Town Talk with Mary Jacobs
Published on May 27, 2020
Town Manager Mary Jacobs, Special to Tucson Local Media - 05/27/20
The COVID-19 pandemic has impacted nearly every facet of our lives, including the Town of Oro Valley’s annual budget process. While we’ve certainly had to make some adjustments, I am pleased to report that the Town of Oro Valley is strongly positioned to close out the current fiscal year on budget, and weather the projected national and state economic downturn with minimal expected impacts on services to the community.
The Town’s fiscal year begins July 1, and our sales tax collections had been very strong this year. In fact, had the trajectory of sales tax collections gone as projected in February, we were expecting a 10% increase in that revenue category by fiscal year-end. Up until the pandemic, Oro Valley was having a very good year. But then, like so many communities across the country, we had to make some adjustments. For example, in preparation for a COVID-related economic downturn, I instituted a hiring freeze in mid-March, affecting seven vacant positions. An additional two positions will become vacant before fiscal year end. All of those positions have been projected vacant through December 31, 2020, in the FY 20/21 Town Manager’s Recommended Budget, which was presented to Council on May 20, 2020 and is available on the Town’s website.
With strong financial preparation, a collaborative leadership team, and targeted and responsible expenditure reductions, this balanced budget represents the allocation of resources expected to be available next fiscal year in this era of COVID-19 crisis. The allocated funds are first focused on achieving the goals and objectives outlined in the Town Council’s adopted FY 2019/20 – FY 2020/21 Strategic Leadership Plan, wherever possible.
Overall, we are projecting the revenues in the Town’s largest fund, the General Fund, to decrease 3% or $1.2M from the adopted FY 19/20 budget. This reflects a 6% decrease in sales taxes to correspond with the spending reductions consumers are making in this downturn. State shared revenues will actually increase by 5%, but that is because of strong income tax collections two years ago, which is the basis for the state’s calculation of that portion of our shared revenues. This is helping mitigate our projected losses. We are budgeting a 21% decrease in licenses and permits due to the expected slowdown in construction.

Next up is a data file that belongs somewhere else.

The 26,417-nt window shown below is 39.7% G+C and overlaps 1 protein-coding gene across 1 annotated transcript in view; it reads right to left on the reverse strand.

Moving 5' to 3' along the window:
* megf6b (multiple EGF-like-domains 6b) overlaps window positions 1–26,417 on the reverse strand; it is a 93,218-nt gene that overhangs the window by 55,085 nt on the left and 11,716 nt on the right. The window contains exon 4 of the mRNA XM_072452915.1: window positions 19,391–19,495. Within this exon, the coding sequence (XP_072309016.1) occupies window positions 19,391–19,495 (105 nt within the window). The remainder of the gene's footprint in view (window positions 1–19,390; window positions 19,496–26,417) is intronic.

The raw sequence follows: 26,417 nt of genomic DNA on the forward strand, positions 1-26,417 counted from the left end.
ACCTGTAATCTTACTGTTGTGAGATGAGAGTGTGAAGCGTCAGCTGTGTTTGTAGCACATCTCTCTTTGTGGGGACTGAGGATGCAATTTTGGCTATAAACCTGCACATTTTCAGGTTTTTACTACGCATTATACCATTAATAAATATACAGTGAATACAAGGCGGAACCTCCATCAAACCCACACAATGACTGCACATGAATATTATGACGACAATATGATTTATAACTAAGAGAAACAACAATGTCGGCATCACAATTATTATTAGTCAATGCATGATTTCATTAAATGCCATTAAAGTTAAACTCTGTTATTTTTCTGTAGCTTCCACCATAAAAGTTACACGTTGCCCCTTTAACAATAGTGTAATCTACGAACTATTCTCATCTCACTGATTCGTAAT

Operations and Maintenance (O&M) costs have been reduced 11.5% overall from the FY 19/20 Adopted Budget, amounting to $1.2 million. Department directors worked with their management teams to identify budget reductions that would be supportable and minimize service impacts to the community.
I know that areas such as public safety, parks and recreation and roads are of particular interest to many of our residents, so I am happy to report that the FY 20/21 Recommended Budget includes funding of all positions in the Police Department and replacement all of the department’s emergency communications/911 center consoles, which are 17 years old. The budget also includes funding for several roadway projects (in addition to the $1.5 million in the HURF Fund for pavement preservation); funding to continue the Parks and Recreation Master Plan process; and $550,000 for the renovation of the former garage at Steam Pump Ranch, which will allow the Town to permanently assign staff to this location so that this very popular historic amenity can be open to the public daily.
The Recommended Budget again includes the planned use of excess reserves in the amount of $2.3 million, of which $900,000 will be applied to capital projects, and the balance used to mitigate the need for additional operating cuts in the General Fund.
The Town has built up a healthy cash reserve in the General Fund above the 25% Council policy, and projects $4.7 million available for next fiscal year to leave unassigned as part of a $5 million contingency. This allocation will help enable the Town to weather economic impacts greater than those projected in the budget, address unplanned expenditures in an otherwise tight budget, or preserve for use the following fiscal year.
One of the many ways we tightened our belts was by eliminating step/merit increases for employees, and not proceeding with a planned market adjustment. These cuts will free up the need to cut an additional $500,000+ in the General Fund for FY 20/21, and more importantly, mitigates the compounding effect on future budgets as we look ahead and forecast future budgets. I am hopeful that as the economy recovers, employee merit increases and adjustments can be included down the road. In the meantime, our belt tightening means we do not have to institute layoffs or employee furloughs, and that’s good news for everyone.
The Town of Oro Valley’s FY 20/21 Town Manager’s Recommended Budget represents a responsible, cohesive document that aligns with the expectations of our residents, and the priorities of our Town Council, and you can find the full document on the Town’s website; however, this isn’t the end of the budget process. Council will hold study sessions to further discuss the budget, and there are two opportunities for public input prior to Council adoption. Public Hearings will be held on June 17 and again on July 15 at 6 p.m. via Zoom video conferencing. Please visit www.orovalleyaz.gov for details on how to participate.
And as always, you are welcome to send any questions or comments to the Town through our AskOV service. There are three easy ways to contact us. Visit the Town’s website and click on the blue Ask Oro Valley button, email us at firstname.lastname@example.org, or give us a call at 520-229-4711. Your input will be shared with Town Council and leadership staff.
Mary Jacobs is the Oro Valley Town Manager